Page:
were requests for additional reporting from Steele. By the time Steele was closed
by the FBI as a CHS in November 2016, the FBI had disseminated 10 IIRs based on
Steele's reporting.

Ohr told us that, during this time period, he and Handling Agent 1 asked
Steele to inquire whether Russian oligarchs would be interested in entering into
discussions with them. Handling Agent 1 stated that he did not recall tasking
Steele to contact Russian oligarchs though he_________________________
________________________. According to Handling Agent 1, Steele originally
proposed the idea of having him approach Russian oligarchs for the purpose of
arranging meetings between the oligarchs and representatives of the U.S.
government. In our review of Steele's CHS file, other pertinent documents, and
interviews with Handling Agent 1, Ohr, and Steele, we observed that Steele had
multiple contacts with representatives of Russian oligarchs with connections to
Russian Intelligence Services (RIS) and senior Kremlin officials. 208 For example, in
late November 2014, Handling Agent 1 met with Steele who advised Handling
Agent 1 that he had received overtures from "interlocutors" for several Russian
oligarchs seeking to arrange FBI interviews of the oligarchs.

Handling Agent 1 told the OIG that Steele facilitated meetings in a European
city that included Handling Agent 1, Ohr, an attorney of Russian Oligarch 1, and a
representative of another Russian oligarch. 209 Russian Oligarch 1 subsequently met
with Ohr as well as other representatives of the U.S. government at a different
location. Ohr told the OIG that, based on information that Steele told him about
Russian Oligarch 1, such as when Russian Oligarch 1 would be visiting the United
States or applying for a visa, and based on Steele at times seeming to be speaking
on Russian Oligarch l's behalf, Ohr said he had the impression that Russian
Oligarch 1 was a client of Steele. 210

We asked Steele about whether he had a relationship with Russian Oligarch
1. Steele stated that he did not have a relationship and indicated that he had met
Russian Oligarch 1 one time. He explained that he worked for Russian Oligarch l's
attorney on litigation matters that involved Russian Oligarch 1 but that he could not
provide "specifics" about them for confidentiality reasons. Steele stated that
Russian Oligarch 1 had no influence on the substance of his election reporting and
no contact with any of his sources. He also stated that he was not aware of any
information indicating that Russian Oligarch 1 knew of his investigation relating to
the 2016 U.S. elections. 211
[Note: Unknown if this was known to the team. Including it for honesty.]

Steele's prior reporting to the FBI addressed issues other than Russian
oligarchs. For example, we reviewed FBI records reflecting that he provided
information on the hack of computer systems of an international corporation, and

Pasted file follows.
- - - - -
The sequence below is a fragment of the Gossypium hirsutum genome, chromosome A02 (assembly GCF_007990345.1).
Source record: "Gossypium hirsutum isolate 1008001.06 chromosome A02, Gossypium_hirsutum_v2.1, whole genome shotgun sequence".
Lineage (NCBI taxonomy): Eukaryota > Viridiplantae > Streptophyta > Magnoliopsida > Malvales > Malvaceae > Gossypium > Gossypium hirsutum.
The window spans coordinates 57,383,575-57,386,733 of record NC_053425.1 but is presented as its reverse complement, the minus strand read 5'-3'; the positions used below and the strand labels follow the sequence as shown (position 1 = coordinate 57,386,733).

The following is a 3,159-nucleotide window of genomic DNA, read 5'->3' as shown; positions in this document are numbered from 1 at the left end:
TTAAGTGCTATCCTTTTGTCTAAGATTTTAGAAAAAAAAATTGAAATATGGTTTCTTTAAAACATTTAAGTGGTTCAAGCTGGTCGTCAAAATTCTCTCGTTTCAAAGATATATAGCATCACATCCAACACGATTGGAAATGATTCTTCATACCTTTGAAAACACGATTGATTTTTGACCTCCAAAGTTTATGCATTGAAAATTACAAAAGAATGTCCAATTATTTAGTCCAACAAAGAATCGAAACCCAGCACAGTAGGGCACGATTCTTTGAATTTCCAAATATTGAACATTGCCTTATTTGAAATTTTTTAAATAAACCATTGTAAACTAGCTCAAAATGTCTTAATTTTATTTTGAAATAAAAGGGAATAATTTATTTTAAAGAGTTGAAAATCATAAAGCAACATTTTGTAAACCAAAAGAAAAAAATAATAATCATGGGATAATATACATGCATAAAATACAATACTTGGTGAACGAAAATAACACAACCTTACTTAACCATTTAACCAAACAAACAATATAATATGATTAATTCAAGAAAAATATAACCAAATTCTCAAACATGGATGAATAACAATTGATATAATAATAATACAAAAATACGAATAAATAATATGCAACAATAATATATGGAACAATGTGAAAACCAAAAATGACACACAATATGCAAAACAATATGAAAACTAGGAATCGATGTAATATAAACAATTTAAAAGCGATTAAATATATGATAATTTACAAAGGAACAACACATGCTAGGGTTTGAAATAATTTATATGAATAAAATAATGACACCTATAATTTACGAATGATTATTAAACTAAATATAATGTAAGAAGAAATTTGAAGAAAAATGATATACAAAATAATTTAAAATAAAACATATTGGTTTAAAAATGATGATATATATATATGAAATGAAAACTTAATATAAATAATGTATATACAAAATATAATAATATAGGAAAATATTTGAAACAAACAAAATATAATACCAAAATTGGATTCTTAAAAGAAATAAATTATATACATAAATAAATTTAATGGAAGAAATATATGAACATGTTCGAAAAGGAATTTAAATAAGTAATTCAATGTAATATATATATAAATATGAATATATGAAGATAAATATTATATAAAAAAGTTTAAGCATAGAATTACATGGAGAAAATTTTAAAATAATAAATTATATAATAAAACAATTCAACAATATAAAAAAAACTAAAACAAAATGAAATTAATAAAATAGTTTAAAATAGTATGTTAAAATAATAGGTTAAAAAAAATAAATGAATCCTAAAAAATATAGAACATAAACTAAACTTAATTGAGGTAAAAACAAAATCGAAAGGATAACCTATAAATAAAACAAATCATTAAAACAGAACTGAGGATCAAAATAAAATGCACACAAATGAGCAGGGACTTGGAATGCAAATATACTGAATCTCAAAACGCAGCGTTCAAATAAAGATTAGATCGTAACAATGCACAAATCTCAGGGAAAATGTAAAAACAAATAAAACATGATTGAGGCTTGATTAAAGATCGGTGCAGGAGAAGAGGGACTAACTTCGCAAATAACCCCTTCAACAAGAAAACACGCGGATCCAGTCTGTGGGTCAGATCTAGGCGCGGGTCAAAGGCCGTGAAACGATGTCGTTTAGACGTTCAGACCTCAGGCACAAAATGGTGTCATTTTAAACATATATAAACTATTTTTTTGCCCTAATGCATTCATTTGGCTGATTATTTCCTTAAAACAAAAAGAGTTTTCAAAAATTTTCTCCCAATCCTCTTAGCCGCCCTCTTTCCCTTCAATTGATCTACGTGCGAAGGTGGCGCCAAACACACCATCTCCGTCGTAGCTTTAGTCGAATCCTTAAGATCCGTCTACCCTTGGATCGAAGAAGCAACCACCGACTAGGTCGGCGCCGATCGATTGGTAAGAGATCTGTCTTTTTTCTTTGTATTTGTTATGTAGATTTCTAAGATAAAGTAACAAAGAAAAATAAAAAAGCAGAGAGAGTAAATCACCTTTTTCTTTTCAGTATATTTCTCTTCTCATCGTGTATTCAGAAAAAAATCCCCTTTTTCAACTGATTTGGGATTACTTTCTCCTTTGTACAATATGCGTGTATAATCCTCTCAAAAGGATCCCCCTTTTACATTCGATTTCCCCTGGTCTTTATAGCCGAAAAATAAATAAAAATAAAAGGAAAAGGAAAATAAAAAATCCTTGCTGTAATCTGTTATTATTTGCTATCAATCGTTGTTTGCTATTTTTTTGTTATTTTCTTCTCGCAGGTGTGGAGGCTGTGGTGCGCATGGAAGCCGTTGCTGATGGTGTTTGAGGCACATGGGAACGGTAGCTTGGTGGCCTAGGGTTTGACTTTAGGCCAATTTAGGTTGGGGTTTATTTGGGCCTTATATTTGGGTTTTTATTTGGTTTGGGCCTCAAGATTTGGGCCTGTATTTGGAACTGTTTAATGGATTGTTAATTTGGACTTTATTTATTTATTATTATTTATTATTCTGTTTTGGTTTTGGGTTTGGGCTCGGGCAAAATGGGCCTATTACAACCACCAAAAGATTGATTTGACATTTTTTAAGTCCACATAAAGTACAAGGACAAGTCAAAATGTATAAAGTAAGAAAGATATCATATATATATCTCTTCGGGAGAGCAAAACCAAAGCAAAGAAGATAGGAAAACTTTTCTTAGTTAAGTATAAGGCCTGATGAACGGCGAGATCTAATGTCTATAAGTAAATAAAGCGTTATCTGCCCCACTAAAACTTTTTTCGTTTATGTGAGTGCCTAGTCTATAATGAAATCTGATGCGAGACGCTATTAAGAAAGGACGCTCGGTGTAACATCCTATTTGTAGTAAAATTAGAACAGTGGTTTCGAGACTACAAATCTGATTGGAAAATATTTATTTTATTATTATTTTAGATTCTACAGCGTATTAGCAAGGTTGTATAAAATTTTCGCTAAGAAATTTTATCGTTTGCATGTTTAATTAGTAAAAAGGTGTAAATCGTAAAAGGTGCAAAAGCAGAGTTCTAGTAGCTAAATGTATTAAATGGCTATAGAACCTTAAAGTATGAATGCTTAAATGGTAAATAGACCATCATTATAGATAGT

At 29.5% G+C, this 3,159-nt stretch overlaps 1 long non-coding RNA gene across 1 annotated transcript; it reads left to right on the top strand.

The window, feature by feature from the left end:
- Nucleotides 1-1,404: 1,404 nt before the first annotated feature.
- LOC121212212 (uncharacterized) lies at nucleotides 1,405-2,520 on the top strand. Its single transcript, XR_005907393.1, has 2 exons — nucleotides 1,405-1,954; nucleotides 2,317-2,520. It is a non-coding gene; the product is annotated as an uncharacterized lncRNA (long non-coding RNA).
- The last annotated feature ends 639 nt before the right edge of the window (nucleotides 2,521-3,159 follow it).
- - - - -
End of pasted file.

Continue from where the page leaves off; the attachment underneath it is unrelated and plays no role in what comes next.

corruption involving former Ukrainian President Viktor Yanukovych. In addition,
Steele told us he introduced Handling Agent 1 to sources with knowledge of Russian
athletic doping and obtained samples of material for the FBI to analyze. Handling
Agent 1 could not recall meeting with these sources or obtaining samples for
analysis, though he did remember obtaining information from Steele concerning
Russian athletic doping. Handling Agent 1 said he forwarded the information to the
FBI New York Field Office (NYFO) which had an open investigation concerning
doping.

Handling Agent 1 also recounted for us a situation involving Steele that
reinforced his view that Steele was "very professional" and primarily motivated by a
desire to counter threats posed by Russia. According to Handling Agent 1, on two
occasions Steele made arrangements for a meeting between the FBI and a -
individual who had potentially important information. In both instances the
meetings did not occur due to the FBI's failure to attend. According to Handling
Agent 1, the FBI's failure to meet with the individual was the FBI's fault, cost Steele
financially in the short term, and likely caused a loss of reputation with the
intermediaries who arranged the individual's attendance at the meeting. Handling
Agent 1 told the OIG that Steele's professionalism in seeking to arrange the
meeting and then not seeking to "nickel and dime" the FBI in the process impressed
him. Steele was eventually reimbursed by the FBI for his expenses, but it was over
a year later.

We asked Handling Agent 1 about what information the FBI had corroborated
from Steele's reporting prior to spring 2016 and whether Steele had been proven to
be a reliable source. Handling Agent 1 said that Steele provided reliable
information to the FBI in the past, but that not all of the information Steele
furnished had been corroborated and verified. Handling Agent 1 cited several
examples of information from Steele that the FBI had been able to corroborate prior
to the spring of 2016, such as corruption in FIFA's bid selection process,